conservation » Page 2

Caption info from WWF: One of the world’s largest tiger populations is found in the Sundarbans—a large mangrove forest area shared by India and Bangladesh on the northern coast of the Indian Ocean. Rising sea levels caused by climate change threaten to wipe out these forests and the last remaining habitat of this tiger population. Photo: © naturepl.com / Lynn M. Stone / WWF-Canon

World Wildlife Fund, Earth Institute Form New Partnership

The World Wildlife Fund will collaborate with the Earth Institute’s Center for Climate Systems Research to advance adaptation to the impacts of climate change around the globe. The partners will create new ways of generating climate risk information and embedding it into the World Wildlife Fund’s conservation and development planning, policies and practice.

by |December 9, 2015
Blue chromis swim over pavona coral in French Polynesia. Photo: Michele Westmoorland.

Can We Save Coral Reefs?

We are losing coral reefs at an alarming rate and scientists believe that with business as usual they will likely be gone by the end of the century. However, better local management, coupled with new research on coral reef resilience and adaptability, may help buy some time for these indispensable ecosystems.

by |August 17, 2015
Great Barrier Reef

Creating a ‘Safe Space’ for Iconic Ecosystems

Important global ecosystems like the Amazon rainforest and Great Barrier Reef are in danger of breaking down because of a combination of local pressures and climate change, but better local management could help make these areas more resilient.

by |March 19, 2015
mono-lake-hss

Upcoming Scientific Fieldwork, 2015 and Beyond

On every continent and ocean, Earth Institute field researchers study the dynamics of climate, geology, ecology, human history and more. Here is a list of expeditions going on this year, and beyond.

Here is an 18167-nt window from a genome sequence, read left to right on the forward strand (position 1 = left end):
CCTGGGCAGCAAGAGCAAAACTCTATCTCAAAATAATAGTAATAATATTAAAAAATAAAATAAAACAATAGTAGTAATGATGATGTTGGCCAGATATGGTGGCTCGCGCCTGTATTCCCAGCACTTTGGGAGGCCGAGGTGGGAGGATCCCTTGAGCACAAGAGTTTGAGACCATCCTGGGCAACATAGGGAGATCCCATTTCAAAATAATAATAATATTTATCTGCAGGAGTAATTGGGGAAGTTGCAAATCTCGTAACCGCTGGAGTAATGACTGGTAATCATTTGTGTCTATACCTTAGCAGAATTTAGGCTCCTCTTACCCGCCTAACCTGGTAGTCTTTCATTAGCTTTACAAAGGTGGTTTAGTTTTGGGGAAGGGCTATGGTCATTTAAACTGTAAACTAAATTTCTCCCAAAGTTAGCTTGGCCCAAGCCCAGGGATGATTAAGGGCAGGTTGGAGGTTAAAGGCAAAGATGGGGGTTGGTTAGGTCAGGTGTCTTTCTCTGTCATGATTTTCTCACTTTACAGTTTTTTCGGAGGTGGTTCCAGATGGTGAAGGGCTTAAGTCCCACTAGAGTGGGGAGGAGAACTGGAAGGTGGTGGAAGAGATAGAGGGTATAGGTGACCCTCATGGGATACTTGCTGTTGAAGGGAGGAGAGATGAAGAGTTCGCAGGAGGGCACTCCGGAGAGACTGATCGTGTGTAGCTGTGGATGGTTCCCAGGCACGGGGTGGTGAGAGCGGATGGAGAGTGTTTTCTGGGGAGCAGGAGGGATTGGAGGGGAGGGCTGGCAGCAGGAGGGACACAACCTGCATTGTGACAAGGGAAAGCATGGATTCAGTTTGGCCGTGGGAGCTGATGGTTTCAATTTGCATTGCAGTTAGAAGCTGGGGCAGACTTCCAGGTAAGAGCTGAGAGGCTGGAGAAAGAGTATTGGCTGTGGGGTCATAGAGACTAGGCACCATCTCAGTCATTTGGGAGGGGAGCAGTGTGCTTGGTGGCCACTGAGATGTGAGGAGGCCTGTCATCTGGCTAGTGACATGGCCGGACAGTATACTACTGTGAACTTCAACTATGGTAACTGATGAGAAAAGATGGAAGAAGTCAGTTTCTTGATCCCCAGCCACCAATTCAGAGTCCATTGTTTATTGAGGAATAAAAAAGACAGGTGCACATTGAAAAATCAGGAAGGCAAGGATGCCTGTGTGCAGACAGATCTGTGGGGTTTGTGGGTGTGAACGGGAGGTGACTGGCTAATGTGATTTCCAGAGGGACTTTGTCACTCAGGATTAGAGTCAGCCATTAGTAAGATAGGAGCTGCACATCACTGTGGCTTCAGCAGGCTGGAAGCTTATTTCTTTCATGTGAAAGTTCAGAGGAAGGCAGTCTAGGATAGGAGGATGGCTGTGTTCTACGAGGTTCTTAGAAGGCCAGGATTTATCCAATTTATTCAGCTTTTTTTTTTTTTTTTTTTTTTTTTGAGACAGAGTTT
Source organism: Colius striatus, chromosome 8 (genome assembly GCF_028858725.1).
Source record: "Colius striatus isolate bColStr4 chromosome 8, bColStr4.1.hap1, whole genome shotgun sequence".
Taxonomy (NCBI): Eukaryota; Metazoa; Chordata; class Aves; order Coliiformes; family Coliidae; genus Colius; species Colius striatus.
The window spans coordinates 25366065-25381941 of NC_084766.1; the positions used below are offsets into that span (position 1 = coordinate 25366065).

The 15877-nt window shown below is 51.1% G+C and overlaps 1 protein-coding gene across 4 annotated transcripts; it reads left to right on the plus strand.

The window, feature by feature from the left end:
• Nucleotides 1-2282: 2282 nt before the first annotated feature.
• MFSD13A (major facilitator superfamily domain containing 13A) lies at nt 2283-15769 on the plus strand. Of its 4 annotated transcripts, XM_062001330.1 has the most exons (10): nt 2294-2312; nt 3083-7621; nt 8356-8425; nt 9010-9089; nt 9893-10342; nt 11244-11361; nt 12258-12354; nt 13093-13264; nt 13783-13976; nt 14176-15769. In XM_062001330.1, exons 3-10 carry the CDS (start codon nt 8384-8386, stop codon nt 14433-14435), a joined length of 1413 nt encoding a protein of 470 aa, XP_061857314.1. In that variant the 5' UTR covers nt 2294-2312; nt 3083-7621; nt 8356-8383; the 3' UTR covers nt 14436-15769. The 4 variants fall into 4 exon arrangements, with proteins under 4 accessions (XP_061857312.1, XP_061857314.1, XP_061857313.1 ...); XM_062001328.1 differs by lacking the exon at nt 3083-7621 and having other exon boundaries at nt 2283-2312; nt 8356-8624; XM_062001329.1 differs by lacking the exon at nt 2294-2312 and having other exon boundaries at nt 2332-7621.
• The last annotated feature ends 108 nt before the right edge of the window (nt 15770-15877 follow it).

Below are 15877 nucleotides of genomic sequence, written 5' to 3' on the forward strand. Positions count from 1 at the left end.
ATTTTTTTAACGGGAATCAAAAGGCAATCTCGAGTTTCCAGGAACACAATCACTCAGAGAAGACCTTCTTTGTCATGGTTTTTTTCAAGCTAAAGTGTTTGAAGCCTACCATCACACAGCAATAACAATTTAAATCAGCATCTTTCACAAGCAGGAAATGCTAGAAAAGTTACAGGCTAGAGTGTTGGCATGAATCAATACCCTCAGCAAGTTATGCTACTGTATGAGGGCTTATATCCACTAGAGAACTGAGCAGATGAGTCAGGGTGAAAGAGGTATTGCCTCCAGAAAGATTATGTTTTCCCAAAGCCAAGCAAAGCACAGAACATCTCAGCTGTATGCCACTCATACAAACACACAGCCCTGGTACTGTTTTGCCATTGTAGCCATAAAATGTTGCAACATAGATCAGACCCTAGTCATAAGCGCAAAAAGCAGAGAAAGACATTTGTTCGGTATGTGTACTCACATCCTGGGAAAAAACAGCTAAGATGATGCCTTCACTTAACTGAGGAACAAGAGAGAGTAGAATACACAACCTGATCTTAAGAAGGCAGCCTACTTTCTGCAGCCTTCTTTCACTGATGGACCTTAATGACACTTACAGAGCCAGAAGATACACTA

by |March 10, 2015
Vital Signs snip

Tanzania Launches Plan to Fight Climate Impacts on Agriculture

Vital Signs is a key part of Tanzania’s new Agriculture Climate Resilience Plan, which presents a strategy for sustainable agricultural development in the face of shifting rainfall patterns and other effects of a changing climate.

by |September 19, 2014
Kate Burrows & Maddy Cohen

On the Road with Kate & Maddy: America Talks about Water

Both of us are interested in the intersection of the environment and public health, and we wanted to explore a public health issue about which we felt ignorant. Water kept coming up in our conversations, because we felt that while water is a global issue, it often gets overlooked domestically among our peers. As such, we put together a six-week cross-country road trip, along which we are collecting stories about regional water issues.

by |June 30, 2014
Executive

Certificate Program: Black Rock Forest Case Study

Forests are a vitally important habitat for much of the world’s terrestrial biodiversity. During this class you will learn key issues in forest ecology and management through an all-day field trip to Black Rock Forest, and study how pathogens and other invasive species affect forest structure and function.

by |March 12, 2014
fieldguide feature pic crop3

Upcoming Scientific Fieldwork: 2014 and Beyond

Earth Institute field researchers study the planet on every continent and ocean. Projects are aimed at understanding the fundamental dynamics of climate, geology, ecology, human history and more. Here is a partial list of upcoming expeditions.

by |February 25, 2014
T cells have been genetically modified to fight cancer

Genetic Modifications You May Not Know About

While much attention is focused on genetically modified foods, fewer people are aware that many other genetically modified organisms and cells are in development. Columbia University’s Shaheed Naeem and Matthew Palmer offer their perspectives.

by |January 13, 2014

Why Conservation is Not Condescension: A Case Against Eco-imperialism

Western ecologists and conservationists have been portrayed at times as modern imperialists, forcefully imposing a radical ideology of environmentalism on the developing world. These so-called “eco-imperialists” are depicted as arrogant and uncaring elites, concerned with the protection of pristine nature, but indifferent to human welfare. But the future of wild places is entwined with human welfare, and the protection of wildlands is in fact critical in the long run. This piece investigates the perception of modern conservationists as eco-imperialists, and argues against that view of environmentalism.

by |January 2, 2014